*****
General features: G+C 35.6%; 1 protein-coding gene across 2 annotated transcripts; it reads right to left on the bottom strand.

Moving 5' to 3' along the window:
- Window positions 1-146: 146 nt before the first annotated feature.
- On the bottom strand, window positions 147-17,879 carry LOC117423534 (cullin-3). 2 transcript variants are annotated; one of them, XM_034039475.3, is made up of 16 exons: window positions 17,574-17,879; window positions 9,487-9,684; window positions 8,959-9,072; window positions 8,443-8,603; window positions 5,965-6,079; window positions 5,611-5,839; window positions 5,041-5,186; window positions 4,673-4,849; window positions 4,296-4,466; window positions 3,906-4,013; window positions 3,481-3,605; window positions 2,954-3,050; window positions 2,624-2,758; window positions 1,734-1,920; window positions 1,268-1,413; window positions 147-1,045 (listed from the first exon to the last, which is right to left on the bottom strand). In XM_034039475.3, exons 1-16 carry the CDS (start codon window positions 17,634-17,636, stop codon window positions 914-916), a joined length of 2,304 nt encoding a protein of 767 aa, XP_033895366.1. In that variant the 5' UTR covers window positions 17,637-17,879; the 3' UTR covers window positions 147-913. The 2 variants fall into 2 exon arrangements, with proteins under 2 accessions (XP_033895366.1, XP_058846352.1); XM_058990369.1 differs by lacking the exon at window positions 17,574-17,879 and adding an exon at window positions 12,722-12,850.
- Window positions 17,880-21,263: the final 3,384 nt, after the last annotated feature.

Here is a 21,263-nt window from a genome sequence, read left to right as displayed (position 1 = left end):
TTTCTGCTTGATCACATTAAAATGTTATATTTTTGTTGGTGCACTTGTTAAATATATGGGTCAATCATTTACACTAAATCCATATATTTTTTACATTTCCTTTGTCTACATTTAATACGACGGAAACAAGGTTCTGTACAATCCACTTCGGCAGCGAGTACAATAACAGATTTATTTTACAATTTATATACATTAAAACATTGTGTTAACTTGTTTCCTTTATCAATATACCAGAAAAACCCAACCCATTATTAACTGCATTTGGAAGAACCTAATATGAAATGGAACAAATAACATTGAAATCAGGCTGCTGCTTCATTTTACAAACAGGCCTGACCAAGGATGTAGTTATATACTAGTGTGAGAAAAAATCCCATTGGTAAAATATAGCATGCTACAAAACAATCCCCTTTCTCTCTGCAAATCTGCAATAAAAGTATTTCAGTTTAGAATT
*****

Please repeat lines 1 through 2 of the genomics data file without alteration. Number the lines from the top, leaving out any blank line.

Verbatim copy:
General features: G+C 35.6%; 1 protein-coding gene across 2 annotated transcripts; it reads right to left on the bottom strand.

Moving 5' to 3' along the window: